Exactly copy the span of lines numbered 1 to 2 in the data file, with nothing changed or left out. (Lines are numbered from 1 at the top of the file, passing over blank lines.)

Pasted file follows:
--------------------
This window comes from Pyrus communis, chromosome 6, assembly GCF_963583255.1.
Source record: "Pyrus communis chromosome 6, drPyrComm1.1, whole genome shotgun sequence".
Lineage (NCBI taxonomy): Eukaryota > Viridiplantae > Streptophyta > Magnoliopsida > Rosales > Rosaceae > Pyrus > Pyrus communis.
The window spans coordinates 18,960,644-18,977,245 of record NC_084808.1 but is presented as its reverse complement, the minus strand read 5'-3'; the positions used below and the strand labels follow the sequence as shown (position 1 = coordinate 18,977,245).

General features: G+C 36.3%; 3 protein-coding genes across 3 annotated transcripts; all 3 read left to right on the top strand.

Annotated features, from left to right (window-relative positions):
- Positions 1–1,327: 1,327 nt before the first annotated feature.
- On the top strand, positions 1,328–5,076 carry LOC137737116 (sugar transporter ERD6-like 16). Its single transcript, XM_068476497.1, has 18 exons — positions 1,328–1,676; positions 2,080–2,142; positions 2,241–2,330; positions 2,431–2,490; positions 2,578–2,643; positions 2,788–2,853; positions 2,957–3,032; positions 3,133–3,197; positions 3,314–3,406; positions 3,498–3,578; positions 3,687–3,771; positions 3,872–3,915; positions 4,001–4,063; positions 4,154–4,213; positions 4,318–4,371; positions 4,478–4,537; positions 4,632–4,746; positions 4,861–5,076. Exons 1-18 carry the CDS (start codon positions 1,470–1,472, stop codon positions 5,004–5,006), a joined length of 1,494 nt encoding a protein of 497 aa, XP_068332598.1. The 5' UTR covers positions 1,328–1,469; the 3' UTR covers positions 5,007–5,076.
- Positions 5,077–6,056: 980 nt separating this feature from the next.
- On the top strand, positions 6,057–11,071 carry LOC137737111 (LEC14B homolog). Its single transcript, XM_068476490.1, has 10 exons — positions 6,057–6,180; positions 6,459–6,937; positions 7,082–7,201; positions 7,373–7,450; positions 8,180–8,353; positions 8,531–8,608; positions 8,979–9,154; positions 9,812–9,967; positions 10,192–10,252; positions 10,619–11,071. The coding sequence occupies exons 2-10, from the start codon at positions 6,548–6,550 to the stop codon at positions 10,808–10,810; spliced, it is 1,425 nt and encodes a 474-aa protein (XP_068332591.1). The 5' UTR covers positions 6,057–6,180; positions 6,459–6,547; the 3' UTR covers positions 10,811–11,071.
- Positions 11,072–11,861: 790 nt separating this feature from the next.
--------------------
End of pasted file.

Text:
This window comes from Pyrus communis, chromosome 6, assembly GCF_963583255.1.
Source record: "Pyrus communis chromosome 6, drPyrComm1.1, whole genome shotgun sequence".